Duncan Sime and Ola Dabrowska, who run the independent wine shop, were forced to pivot their business, and added more organic produce to their range to help support local people to get the goods they needed when shortages hit supermarkets at the beginning of the first lockdown. They had been dreaming of opening a wine-bar at the time and had to put that idea on hold and focus on keeping their business running. As a shop selling essential produce, they kept their doors open and made an immediate turn to add fresh food and groceries to their shop, increasing their sales by 80 per cent during the pandemic.
Duncan, who lives in nearby Birkby, said: “The original plan was to make Kwas into a relaxing wine bar with an off-licence and potentially offering some food. We had to shelve our plans for the bar once the pandemic hit because we couldn’t have people drinking inside. That was 70 per cent of our revenue gone. Fortunately, we had minimal overhears and received a three-month rent break, extended by a further month, from The Arch Company, which really helped us.
“We originally set up to give people in Huddersfield the opportunity to taste natural wines, free from chemicals. We struggled to find the vegan wine we wanted in the supermarket and no other wine bar was doing what we do. It’s quite niche and risky, but it has paid off. The shop was never fully fitted, and we only had three fixed shelves, so we could move everything around completely. That gave us the flexibility to rethink. It seems very natural for us to sell other organic produce side-by-side with our wines. People are more conscious about what they are putting in their bodies – their mindset has changed. It was slowly changing before the pandemic, but now it’s been fast-forwarded.”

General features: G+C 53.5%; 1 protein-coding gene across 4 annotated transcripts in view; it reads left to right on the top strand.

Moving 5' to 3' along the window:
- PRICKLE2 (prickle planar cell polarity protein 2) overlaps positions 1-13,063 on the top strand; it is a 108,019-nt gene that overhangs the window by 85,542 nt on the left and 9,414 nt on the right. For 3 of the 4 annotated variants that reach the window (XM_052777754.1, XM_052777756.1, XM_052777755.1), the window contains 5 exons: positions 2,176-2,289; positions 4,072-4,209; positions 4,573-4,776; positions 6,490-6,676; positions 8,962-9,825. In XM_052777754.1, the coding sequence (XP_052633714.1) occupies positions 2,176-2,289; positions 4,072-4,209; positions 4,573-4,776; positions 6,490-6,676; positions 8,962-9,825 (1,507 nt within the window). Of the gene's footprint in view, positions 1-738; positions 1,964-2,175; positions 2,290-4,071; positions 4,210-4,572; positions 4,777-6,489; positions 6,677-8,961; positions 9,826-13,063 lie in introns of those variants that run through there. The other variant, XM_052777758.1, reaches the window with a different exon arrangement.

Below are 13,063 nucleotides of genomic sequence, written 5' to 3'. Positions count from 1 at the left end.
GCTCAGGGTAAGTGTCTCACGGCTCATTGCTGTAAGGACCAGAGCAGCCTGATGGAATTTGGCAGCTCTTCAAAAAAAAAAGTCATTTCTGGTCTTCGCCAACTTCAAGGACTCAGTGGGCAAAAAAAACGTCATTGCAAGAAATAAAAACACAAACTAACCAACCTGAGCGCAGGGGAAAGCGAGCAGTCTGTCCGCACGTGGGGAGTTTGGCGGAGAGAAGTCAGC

“We served good wines and we just thought what’s the next thing we need? Organic veg is now our unique selling point. We surrounded ourselves with stuff that we like, and our customers seem to like it too. We set up a temporary website overnight and now sell veg boxes and groceries sourced from Organic North – the largest organic produce wholesaler in the north of England. What people get from us is the freshest produce.”
Kwas’ Huddersfield railway arch has turned out to be perfect for them for many reasons. Duncan said: “You can see us on the way from the station at the top end of the street, so the position on the main road is ideal. We wouldn’t have had as much success in a city centre location; the affordability of where we are is a strong factor. What we didn’t know at first, but found out in time is that the temperature in an arch is cooler than outside, so it’s perfect for wine storage, which is a nice bonus.”
Having made a success of pivoting their business during the first two waves of the pandemic, Duncan and Ola were reluctant to give up their original dream of running a wine bar. At the end of 2020, they revived their plans. With their three-year lease due for renewal, they decided to go ‘full steam ahead’ and rent a neighbouring, bigger, arch that would allow them to bring their vision together in a larger space. With banks cautious about lending money, they launched a crowdfunding campaign to raise £15,000 to fit out the new arch. Duncan said: “The wine bar is an idea that has always been at the back of our minds. We never intended to run a shop, and it seemed a shame to let the bar idea go. Then we realised we wouldn’t be able to stick to the original plan because we didn’t have enough space for it. The crowdfunder has worked really well. We’ve had around 100 pledges and we’re aiming for it to be an investment opportunity, where people will feel they own a part of the business and we establish a new customer base. Investors will receive special offers and access to special suppers and food vendors.” Kwas will reopen in their larger premises in July 2021, with a wine bar and seating area, a new kitchen, and enhanced grocery section with a new deli and baked goods area.
2 Viaduct St, Huddersfield